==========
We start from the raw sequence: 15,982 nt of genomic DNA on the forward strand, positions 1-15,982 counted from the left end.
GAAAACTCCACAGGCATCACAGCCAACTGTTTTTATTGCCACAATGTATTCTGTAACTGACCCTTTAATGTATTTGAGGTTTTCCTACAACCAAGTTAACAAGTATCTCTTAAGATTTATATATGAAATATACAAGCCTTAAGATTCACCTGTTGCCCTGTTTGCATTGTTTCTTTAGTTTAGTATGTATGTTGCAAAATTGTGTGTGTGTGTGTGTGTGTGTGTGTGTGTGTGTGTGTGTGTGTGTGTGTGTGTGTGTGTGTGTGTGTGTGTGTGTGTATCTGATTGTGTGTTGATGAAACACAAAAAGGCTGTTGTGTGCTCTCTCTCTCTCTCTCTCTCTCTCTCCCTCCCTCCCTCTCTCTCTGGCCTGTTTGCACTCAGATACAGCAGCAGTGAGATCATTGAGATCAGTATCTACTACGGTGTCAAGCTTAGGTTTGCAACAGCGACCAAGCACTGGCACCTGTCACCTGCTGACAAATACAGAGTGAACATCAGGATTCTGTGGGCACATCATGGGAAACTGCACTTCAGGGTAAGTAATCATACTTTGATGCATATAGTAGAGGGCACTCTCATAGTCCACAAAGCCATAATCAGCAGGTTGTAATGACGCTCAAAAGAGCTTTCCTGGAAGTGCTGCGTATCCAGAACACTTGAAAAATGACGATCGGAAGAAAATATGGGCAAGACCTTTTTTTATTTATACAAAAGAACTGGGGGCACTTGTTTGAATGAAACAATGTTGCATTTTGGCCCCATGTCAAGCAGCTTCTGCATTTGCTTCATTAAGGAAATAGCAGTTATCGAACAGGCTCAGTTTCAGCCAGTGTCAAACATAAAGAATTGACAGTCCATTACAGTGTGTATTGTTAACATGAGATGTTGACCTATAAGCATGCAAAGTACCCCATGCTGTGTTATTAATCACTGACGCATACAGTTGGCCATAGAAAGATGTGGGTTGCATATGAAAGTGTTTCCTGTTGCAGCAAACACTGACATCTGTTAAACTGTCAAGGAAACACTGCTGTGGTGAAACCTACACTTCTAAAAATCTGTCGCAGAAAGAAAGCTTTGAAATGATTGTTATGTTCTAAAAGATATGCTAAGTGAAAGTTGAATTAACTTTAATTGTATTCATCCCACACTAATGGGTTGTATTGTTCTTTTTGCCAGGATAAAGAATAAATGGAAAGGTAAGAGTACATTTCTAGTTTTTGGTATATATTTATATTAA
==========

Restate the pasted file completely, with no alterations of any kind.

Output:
We start from the raw sequence: 15,982 nt of genomic DNA on the forward strand, positions 1-15,982 counted from the left end.
GAAAACTCCACAGGCATCACAGCCAACTGTTTTTATTGCCACAATGTATTCTGTAACTGACCCTTTAATGTATTTGAGGTTTTCCTACAACCAAGTTAACAAGTATCTCTTAAGATTTATATATGAAATATACAAGCCTTAAGATTCACCTGTTGCCCTGTTTGCATTGTTTCTTTAGTTTAGTATGTATGTTGCAAAATTGTGTGTGTGTGTGTGTGTGTGTGTGTGTGTGTGTGTGTGTGTGTGTGTGTGTGTGTGTGTGTGTGTGTGTGTGTGTGTATCTGATTGTGTGTTGATGAAACACAAAAAGGCTGTTGTGTGCTCTCTCTCTCTCTCTCTCTCTCTCTCCCTCCCTCCCTCTCTCTCTGGCCTGTTTGCACTCAGATACAGCAGCAGTGAGATCATTGAGATCAGTATCTACTACGGTGTCAAGCTTAGGTTTGCAACAGCGACCAAGCACTGGCACCTGTCACCTGCTGACAAATACAGAGTGAACATCAGGATTCTGTGGGCACATCATGGGAAACTGCACTTCAGGGTAAGTAATCATACTTTGATGCATATAGTAGAGGGCACTCTCATAGTCCACAAAGCCATAATCAGCAGGTTGTAATGACGCTCAAAAGAGCTTTCCTGGAAGTGCTGCGTATCCAGAACACTTGAAAAATGACGATCGGAAGAAAATATGGGCAAGACCTTTTTTTATTTATACAAAAGAACTGGGGGCACTTGTTTGAATGAAACAATGTTGCATTTTGGCCCCATGTCAAGCAGCTTCTGCATTTGCTTCATTAAGGAAATAGCAGTTATCGAACAGGCTCAGTTTCAGCCAGTGTCAAACATAAAGAATTGACAGTCCATTACAGTGTGTATTGTTAACATGAGATGTTGACCTATAAGCATGCAAAGTACCCCATGCTGTGTTATTAATCACTGACGCATACAGTTGGCCATAGAAAGATGTGGGTTGCATATGAAAGTGTTTCCTGTTGCAGCAAACACTGACATCTGTTAAACTGTCAAGGAAACACTGCTGTGGTGAAACCTACACTTCTAAAAATCTGTCGCAGAAAGAAAGCTTTGAAATGATTGTTATGTTCTAAAAGATATGCTAAGTGAAAGTTGAATTAACTTTAATTGTATTCATCCCACACTAATGGGTTGTATTGTTCTTTTTGCCAGGATAAAGAATAAATGGAAAGGTAAGAGTACATTTCTAGTTTTTGGTATATATTTATATTAA